The cryptocurrency bill, Markets in Crypto Assets (MiCA), presented by a coalition led by Stefan Berger, which was due to be voted on Monday 28 February and has been postponed by a fortnight, reaches the European Parliament.
The MiCA bill to be voted on in the European Parliament
The bill would be linked to regulating cryptocurrencies that use the Proof of Work system, such as Bitcoin and Ethereum, because of their excessive energy consumption.
This fact, as explained by the first signatory of the law, the German Cdu MEP, economist Stefan Berger, could suggest that the two most famous and important cryptocurrencies could be banned.
In announcing the postponed vote on 28 February, through a tweet on his profile, he said that:
“individual passages in the draft report can be misinterpreted and understood as a ban on the two cryptocurrencies”.
At the same time, what seems clear is that both the Green and Socialist parties would be in favour of a law, which in some way limits the energy consumption of Bitcoin and Ethereum. The two parties, which together make up almost the majority of the parliament, would also be ready to vote for a ban on the two cryptocurrencies if a suitable solution is not found, as admitted by the German MEP himself.
“The Greens and Socialists, as you can imagine, are criticizing the proof-of-work concept and criticizing the energy use, saying that bitcoin needs more energy than the Netherlands”,
Berger said in an interview with CoinDesk in February.
A ban on “unsustainable” cryptocurrencies
The problem would be linked to a paragraph in the law that would establish a ban by 2025 on creating, selling or trading crypto assets within the EU if they use “environmentally unsustainable consensus mechanisms”.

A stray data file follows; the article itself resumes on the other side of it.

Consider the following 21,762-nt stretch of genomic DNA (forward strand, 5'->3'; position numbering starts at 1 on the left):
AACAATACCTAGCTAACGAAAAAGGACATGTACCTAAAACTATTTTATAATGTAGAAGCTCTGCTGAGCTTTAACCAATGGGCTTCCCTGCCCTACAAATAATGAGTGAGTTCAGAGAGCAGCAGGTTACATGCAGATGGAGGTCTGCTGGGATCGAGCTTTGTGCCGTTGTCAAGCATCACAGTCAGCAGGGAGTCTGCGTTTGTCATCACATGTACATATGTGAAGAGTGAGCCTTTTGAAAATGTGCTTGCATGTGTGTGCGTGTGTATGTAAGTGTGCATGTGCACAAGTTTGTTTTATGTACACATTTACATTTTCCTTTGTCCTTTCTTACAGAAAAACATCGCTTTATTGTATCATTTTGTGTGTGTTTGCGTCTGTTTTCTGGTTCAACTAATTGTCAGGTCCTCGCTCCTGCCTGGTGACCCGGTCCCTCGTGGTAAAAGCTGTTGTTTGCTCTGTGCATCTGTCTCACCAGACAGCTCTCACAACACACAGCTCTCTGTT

This has clearly triggered a reaction from the crypto community, which is concerned that if the bill is passed, it could ban many cryptocurrencies within the EU within a few years.
We at Ledger will always defend freedom and self-custody, particularly in our backyard.
We are calling on you all to contact your Member of European Parliament and let them know that you oppose a Bitcoin ban in Europe: https://t.co/KXsEfi468i https://t.co/yZlaRZ97Aa
— Pascal Gauthier (@_pgauthier) March 12, 2022
The crypto world waits
The CEO of Ledger, a French company that makes cryptocurrency wallets, Pascal Gautier, was one of the first to raise the alarm via Twitter about the risks to cryptocurrencies from the upcoming vote in the European Parliament.
However, according to Patrick Hansen, Head of Strategy & Growth at Unstoppable Finance, developer of a DeFi portfolio, MEPs will vote on two suggestions and one of them “does not include a ban”.
According to Hansen, the scope of a vote that would be much less restrictive than some think is being exaggerated, not least because the majority of parliament would not be so granitic on a hypothetical future ban:
“There seems to be a very slim majority against the ban at the moment, but that is to be defined”.